Monash University
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Learning manipulation affordances via intrinsically motivated exploration

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posted on 2017-03-02, 01:56 authored by Border, Benjamin James
In this thesis, the problem of unsupervised discovery and learning of manipulations for an object is addressed. The concept of manipulation affordances is introduced, which characterise a naive model of an object's expected motion due to interaction, given various conditions. Interaction with an object is performed via pushing, sliding or dragging motions. In order to learn the motion of an object, the agent observes how the object itself moves as a result of the agent's own interactions with it, then generalises and learns the necessary characteristics and conditions to recreate the object motion. Generalisation requires knowledge of the environment the object resides in. This thesis describes the environment via constraints, which represent impenetrable barriers for the object. Generalisation is then performed by referencing affordances from constraints, recognising symmetry and parametrisation. It is also necessary to be able to use affordances to complete tasks. This is addressed by generating a discrete sequence of moves from affordances using a recursive tree algorithm. It is shown that affordances of an object can be generalised and learned, then used to perform simple manipulation tasks for an object. Discovery plays an important role in building a repertoire of manipulation affordances. The ability to discover and learn new affordances can be useful for unfamiliar environments or objects and enables a measure of adaptability. Verifying and revisiting discovered, but unfamiliar affordances, can also benefit the robotic agent by refining observed characteristics. Random exploration or a specified strategy can be used for discovery and refining of affordances, however these methods can be sub-optimal, prone to unnecessary repetitions or suffer from poor adaptability. Another approach, is to use intrinsic motivation in the form of interest to direct the robotic agent's actions. In this thesis, the agent uses intrinsic motivation to prioritise interaction in areas of interest, where interest is generated from the novelty of known affordances of the object. It is shown that intrinsic motivation can be used to facilitate exploration of affordances, that it is adaptable and improves over random exploration. This thesis experimentally evaluates the process of affordance discovery, learning and use in tasks. Evaluation is conducted in 2D environments via a real robotic system consisting of a fixed 3 degrees of freedom finger with a compliant 1D tactile sensor and a vision system for tracking the object. Simulations are also conducted, where some limitations of the fixed 3 DOF finger are addressed. The performance of motivated exploration approaches in this thesis to that of random exploration is also experimentally compared.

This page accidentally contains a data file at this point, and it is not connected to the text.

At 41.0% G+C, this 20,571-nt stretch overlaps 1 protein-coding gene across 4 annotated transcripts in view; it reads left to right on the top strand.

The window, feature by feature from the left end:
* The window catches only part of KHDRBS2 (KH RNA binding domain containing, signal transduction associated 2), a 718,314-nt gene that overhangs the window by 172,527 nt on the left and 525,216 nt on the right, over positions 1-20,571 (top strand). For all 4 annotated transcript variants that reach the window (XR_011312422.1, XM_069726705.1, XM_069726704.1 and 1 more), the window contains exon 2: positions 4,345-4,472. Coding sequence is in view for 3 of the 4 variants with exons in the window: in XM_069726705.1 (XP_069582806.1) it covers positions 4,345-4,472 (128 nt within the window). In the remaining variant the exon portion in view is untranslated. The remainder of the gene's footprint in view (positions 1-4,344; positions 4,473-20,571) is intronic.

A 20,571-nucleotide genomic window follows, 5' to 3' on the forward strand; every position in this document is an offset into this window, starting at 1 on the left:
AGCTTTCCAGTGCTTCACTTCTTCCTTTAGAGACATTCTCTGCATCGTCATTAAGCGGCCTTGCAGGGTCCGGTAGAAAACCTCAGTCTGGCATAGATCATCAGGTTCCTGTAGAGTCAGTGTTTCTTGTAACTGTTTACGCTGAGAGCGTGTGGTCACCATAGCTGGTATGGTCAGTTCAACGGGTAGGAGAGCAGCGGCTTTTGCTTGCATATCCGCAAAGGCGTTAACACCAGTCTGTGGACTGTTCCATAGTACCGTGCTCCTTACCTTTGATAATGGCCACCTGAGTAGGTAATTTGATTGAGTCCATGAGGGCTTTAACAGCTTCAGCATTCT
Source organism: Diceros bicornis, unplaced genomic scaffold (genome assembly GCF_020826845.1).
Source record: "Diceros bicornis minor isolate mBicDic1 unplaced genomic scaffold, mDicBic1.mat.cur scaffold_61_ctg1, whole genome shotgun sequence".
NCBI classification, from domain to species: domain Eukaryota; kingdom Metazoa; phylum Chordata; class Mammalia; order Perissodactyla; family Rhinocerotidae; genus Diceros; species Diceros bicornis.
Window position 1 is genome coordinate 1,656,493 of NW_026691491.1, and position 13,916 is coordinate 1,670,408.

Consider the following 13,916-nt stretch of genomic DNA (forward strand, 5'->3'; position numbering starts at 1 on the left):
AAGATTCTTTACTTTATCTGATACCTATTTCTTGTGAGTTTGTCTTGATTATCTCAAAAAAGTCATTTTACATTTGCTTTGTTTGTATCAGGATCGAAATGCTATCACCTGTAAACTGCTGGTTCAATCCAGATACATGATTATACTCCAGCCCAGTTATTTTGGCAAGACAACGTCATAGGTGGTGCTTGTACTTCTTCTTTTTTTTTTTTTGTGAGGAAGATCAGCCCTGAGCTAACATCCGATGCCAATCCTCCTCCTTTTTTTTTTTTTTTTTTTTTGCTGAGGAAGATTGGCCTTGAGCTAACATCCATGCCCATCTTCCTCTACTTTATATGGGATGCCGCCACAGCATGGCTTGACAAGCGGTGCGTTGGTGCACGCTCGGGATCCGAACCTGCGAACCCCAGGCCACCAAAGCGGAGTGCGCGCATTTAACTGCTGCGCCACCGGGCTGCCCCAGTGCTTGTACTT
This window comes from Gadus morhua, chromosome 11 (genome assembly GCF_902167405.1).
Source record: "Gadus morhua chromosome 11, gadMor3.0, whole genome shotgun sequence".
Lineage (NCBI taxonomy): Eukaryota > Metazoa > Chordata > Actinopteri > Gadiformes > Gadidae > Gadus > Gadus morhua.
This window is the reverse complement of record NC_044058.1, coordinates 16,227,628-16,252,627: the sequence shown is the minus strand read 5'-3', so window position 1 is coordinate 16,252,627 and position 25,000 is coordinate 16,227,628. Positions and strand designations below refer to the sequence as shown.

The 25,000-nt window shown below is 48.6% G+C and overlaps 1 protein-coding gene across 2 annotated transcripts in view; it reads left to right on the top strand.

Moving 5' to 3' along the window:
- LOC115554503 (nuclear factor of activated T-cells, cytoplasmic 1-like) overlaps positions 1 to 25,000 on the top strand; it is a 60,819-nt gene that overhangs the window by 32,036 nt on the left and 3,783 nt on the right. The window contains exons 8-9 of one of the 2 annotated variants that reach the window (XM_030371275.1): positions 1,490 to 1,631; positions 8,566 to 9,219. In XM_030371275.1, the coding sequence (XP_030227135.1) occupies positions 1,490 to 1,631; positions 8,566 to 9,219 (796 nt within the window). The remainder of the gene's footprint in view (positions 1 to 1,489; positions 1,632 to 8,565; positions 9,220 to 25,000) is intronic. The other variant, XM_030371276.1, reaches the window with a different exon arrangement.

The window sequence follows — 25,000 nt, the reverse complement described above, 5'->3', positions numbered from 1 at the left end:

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Principal supervisor

Andrew Russell

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Electrical and Computer Systems Engineering

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Faculty of Engineering

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